- Many of the body’s water soluble vitamins can become taxed with high stress, including ascorbic acid, folic acid, B12, pantothenic acid, or pyridoxine. Fat-soluble vitamins like the carotenoids and minerals like magnesium or calcium are probably important to add. If you prefer to stick with food for your essential nutrients, then doing things to enhance your body’s digestion with the use of bitter herbs or digestive enzymes should be helpful when you are having to eat high amounts of calories and your digestive capabilities are being overloaded.
Tweak your hormones
- Your hormones are your body’s chemical signals to repair and recover. Stress, medications, certain diseases, toxins, and normal aging can throw them out of balance. Combining a good medical history along with some blood work can help shed light on possible excesses or deficiencies that might help your body recover better. Salivary cortisol testing is cheap and easy to do, and it can often shed light on why people are not sleeping or recovering very well, and can help give people another encouragement to follow through more rigorously with their exercise routine.
- Anabolic hormones like testosterone or growth hormone can be modulated with the types of exercises used, certain supplements (albeit very slightly), and of course with the use of exogenous hormones themselves when medically required.
Here is a summary of the various recommendations you could try to enhance your ability to recover:
- >7 hours for the average adult
- >8 hours/ night for adults that exercise >250 minutes/ week.
- >9 hours/night for active adolescents
- Time management
- Breaks in your day – every 90 minutes.
- Relaxation – meditation, yoga, walking, progressive relaxation exercises, social time, etc.
- Cognitive, “change how you think” exercises. (CBT)
Self Monitoring for Burnout/ Overtraining
- Morning heart rate elevations
- Grip strength
- Resting Lactate elevations
- Monitor sleep quality, body pain, moods, skin health, and other signs that the body is becoming taxed
Adequate Nutrition/ Supplements
- Omnivorous diet, high vegetable content.
- Possible supplements:
- B-Vitamins, Carotenoids, Magnesium, Amino acids, Essential Fatty Acids, digestive enzymes, anti-inflammatory herbs, digestive and relaxing herbs.
- Stress hormones
- Anabolic hormones
Periodized Exercise: Scientific approach to progressing your exercise program.
Other Regeneration activities (to be done 3-5 times/ week):
- Active Recovery – 30 minutes or more
- This is any rhythmic exercise like spinning on a bike, swimming, hiking, or any other continuous type of activity that keeps your heart rate around 50-60% of max (100-120 bpm) for a sustained period.
- This type of exercise is best if performed immediately after strenuous exercise.
- Massage – 30 minutes or more
- This can be self-massage or massage from a professional. Professional massage is almost always better, but it has cost limitations and you can’t always have your massage therapist with you when you are traveling the world skiing!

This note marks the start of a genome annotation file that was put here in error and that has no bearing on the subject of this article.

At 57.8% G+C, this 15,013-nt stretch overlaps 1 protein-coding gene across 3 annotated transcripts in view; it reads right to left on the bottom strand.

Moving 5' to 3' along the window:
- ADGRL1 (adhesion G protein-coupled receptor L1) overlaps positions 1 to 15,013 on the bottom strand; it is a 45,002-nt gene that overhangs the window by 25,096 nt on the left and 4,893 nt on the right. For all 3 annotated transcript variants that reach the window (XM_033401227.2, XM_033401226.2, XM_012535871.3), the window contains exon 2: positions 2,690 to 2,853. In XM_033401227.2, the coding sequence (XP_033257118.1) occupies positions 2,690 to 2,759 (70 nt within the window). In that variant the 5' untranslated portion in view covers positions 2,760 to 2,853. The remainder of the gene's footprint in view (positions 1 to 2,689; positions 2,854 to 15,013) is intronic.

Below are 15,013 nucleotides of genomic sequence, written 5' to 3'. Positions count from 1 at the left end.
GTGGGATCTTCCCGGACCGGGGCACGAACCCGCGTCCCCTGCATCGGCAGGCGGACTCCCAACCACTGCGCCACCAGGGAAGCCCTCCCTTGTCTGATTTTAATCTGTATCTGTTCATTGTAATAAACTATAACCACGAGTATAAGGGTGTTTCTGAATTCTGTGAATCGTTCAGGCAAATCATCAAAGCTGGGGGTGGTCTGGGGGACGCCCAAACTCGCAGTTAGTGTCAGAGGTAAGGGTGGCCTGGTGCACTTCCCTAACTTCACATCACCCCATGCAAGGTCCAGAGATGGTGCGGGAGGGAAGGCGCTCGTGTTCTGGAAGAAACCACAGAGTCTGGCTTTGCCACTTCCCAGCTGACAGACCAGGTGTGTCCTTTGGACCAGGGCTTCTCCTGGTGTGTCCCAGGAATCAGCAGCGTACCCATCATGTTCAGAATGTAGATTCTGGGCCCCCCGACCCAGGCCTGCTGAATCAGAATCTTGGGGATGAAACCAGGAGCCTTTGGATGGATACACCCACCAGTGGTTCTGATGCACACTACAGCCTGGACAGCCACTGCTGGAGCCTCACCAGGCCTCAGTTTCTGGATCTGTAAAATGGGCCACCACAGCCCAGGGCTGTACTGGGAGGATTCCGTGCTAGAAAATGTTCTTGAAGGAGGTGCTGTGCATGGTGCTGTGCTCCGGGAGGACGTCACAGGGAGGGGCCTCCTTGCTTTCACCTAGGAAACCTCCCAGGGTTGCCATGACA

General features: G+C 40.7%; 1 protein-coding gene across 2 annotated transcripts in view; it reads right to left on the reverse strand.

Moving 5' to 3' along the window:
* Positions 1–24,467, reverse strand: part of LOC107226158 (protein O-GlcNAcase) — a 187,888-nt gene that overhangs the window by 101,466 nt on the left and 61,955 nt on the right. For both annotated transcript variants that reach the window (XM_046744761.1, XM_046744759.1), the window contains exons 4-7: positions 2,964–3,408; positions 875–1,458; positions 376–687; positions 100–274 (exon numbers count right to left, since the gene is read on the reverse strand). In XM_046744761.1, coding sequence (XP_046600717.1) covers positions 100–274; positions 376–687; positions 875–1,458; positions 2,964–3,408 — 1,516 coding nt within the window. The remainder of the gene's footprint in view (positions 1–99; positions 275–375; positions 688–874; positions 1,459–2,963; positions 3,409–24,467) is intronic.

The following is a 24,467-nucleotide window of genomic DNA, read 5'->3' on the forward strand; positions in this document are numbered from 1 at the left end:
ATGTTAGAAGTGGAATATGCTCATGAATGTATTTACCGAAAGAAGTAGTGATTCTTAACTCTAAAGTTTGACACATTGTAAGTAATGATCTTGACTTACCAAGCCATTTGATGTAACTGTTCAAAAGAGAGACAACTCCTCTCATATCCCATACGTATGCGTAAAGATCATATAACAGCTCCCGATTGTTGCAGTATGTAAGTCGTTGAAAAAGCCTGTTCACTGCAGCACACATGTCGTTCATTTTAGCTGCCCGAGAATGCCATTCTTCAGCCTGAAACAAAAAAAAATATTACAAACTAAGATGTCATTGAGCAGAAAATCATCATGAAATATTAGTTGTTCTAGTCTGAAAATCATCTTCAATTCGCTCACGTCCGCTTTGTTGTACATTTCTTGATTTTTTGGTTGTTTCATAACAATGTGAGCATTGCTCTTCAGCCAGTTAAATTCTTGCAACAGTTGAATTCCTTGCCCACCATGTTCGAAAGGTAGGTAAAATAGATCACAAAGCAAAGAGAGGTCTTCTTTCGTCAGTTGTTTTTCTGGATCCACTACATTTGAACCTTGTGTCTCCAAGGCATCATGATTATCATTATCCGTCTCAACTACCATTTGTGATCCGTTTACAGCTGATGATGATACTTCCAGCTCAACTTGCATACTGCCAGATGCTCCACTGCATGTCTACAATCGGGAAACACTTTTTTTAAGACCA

- Self-massage can be performed with various types of small balls or rolling devices.
- Thermotherapy (Heat) – 15-30 minutes
- Warm therapies should not be used in excess! Start with small amounts of time (10 minutes) and work up (30 minutes max). Too much heat can also be stressful to the body.
- Hot therapies are not recommended prior to exercise. Always be sure not to burn yourself.
- Regular doses of 30 minutes in a humid sauna at 90 degrees Celsius can aid recovery after hard workouts.
- Warm or Hot Water Baths
- 15 minutes at roughly 38 degrees is a typical recommendation.
- Too much time in the hot tub can cause the body to be too relaxed. Contrast hydrotherapy is probably better than warm baths alone.
- Steam Rooms
- Cryotherapy (Cold) – 30 minutes
- Cold therapies can be used after exercise to limit inflammation and enhance recovery. Usually, cold therapies are used on specific body parts to help injuries heal or prevent old injuries from coming back.
- Do not use cold therapies prior to exercise. Do not lie on cold applications and be careful not to put ice directly on skin because it can cause frostbite.
- Apply Cold to the desired body parts for 10 minutes, then remove for 10 minutes, then place back on for another 10 minutes.
- Body parts – Legs only, knees only, arms only, etc.
- Cold packs, bags of ice, cold water baths
- Whole body immersion for 10-20 minutes after exercise can be done (12-18 degrees), but it must be used with caution, as it causes stress to your heart and has caused fainting in some individuals. Start with warmer temperatures and go colder with each session.
- Contrast Therapy (Hot/ Cold) – 20-30 minutes
- Hot therapies relax muscles and increase blood flow. Cold therapies contract muscles, decrease blood flow, and limit inflammation. The combination to the two probably leads to a ‘pumping’ effect of fluids, thus enhancing the rate of circulation and enhancing recovery from exercise and injury.
- Any combination of hot and cold is reasonable:
- Hot therapies – 37-44 degrees
- Cold therapies – 7-20 degrees
-A common recommendation is 4 minutes hot and 1 minute cold X 5 (20 minutes).
- Hot bath: Cold Shower
- Sauna: cold bath (legs only)
- Hot Tub: Ice knees (5 minutes: 5 minutes X 3)
- Hot bath: Cold Bath (advanced – start slow!)
- Hot shower: Cold water hose (outside?)